A Russian cosmonaut and a European astronaut aboard the International Space Station are scheduled to perform a spacewalk today at 10:00 a.m. ET. The duo will continue the installation of a robotic arm on the station that’s attached to a Russian module. You can catch the action live right here.
Update: July 21, 4:45 p.m. ET: The decision was made to terminate the spacewalk approximately one hour early due to time constraints relating to life support systems in the spacesuits. Artemyev and Cristoforetti began their spacewalk at 10:50 a.m. ET. Remaining work tasks will be addressed in a future spacewalk.
Update: July 21, 10:00 a.m. ET: The two ISS crew members are about 40 minutes behind schedule, as they required extra time to put on their spacesuits. The walk is now scheduled to begin around 10:40 a.m. ET.
Original post follows.
The International Space Station is the focus again today as Russian cosmonaut Oleg Artemyev from Roscosmos and astronaut Samantha Cristoforetti of the European Space Agency (ESA) are planning a spacewalk today. This will be Cristoforetti’s first spacewalk. Today’s walk will be the second stint to install the new robotic arm, the first happening back in April.
In a press release, NASA said the objective of the spacewalk—which is slated to take a grueling six-and-a-half hours to complete—is to “install platforms and workstation adapter hardware” near the Nauka laboratory’s new 37-foot-long (11.2 meters) manipulator arm built by ESA. Nauka is a Russian module that reached the ISS last year.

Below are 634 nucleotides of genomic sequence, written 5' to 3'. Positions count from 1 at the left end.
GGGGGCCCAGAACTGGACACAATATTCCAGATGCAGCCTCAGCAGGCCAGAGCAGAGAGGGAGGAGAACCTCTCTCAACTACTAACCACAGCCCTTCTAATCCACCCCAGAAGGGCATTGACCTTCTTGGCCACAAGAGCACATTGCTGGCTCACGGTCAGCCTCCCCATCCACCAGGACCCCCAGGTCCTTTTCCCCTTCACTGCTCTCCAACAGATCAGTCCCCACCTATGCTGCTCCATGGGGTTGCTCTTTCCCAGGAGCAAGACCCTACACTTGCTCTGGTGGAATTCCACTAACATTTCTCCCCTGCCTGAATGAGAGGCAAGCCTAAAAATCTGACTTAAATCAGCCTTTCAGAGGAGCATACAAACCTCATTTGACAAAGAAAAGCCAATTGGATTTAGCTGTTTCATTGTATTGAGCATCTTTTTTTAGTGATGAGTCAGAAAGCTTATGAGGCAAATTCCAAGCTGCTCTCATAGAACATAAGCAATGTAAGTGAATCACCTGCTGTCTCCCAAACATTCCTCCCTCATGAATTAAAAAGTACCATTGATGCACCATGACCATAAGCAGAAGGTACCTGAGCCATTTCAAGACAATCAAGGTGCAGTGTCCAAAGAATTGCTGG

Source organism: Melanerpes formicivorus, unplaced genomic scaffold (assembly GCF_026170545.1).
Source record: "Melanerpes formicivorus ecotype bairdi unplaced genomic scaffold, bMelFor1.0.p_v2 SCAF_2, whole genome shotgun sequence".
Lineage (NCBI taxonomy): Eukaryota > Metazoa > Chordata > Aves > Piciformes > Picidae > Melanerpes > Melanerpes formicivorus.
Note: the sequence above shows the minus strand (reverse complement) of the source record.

The duo, who will be donning Russian Orlan spacesuits, is also expected to move the arm’s control panel, replace a window on the arm’s camera, and extend a boom from the ISS’s Zarya module to the Poisk module for future spacewalks. NASA says that coverage will begin at 9:30 a.m. ET, while the spacewalk is scheduled to begin at 10:00 a.m. The coverage will be streamed on NASA’s website, app and NASA Television, which is also viewable via YouTube. The spacewalk can also be seen at the feed provided above.
The arm will be used to move incoming payloads and perform other tasks around the station exterior, but the arm’s fate was put in question when ESA director Josef Aschbacher announced earlier this month that ESA and Russia would no longer be collaborating on a future mission to Mars amidst Russia’s invasion of Ukraine. Roscosmos director Dmitry Rogozin then posted some inflammatory words for Aschbacher on Telegram and commanded cosmonauts aboard the ISS to cease work on the robotic arm, a directive that Artemyev is now ignoring ahead of his spacewalk with Cristoforetti. No matter, because Rogozin was dismissed from his position as director of Roscosmos just last week.
This upcoming spacewalk is a testament to the collaboration that can exist aboard the International Space Station amongst the shared goal of scientific advancement and excitement for space research, even in the face of strenuous geopolitics.
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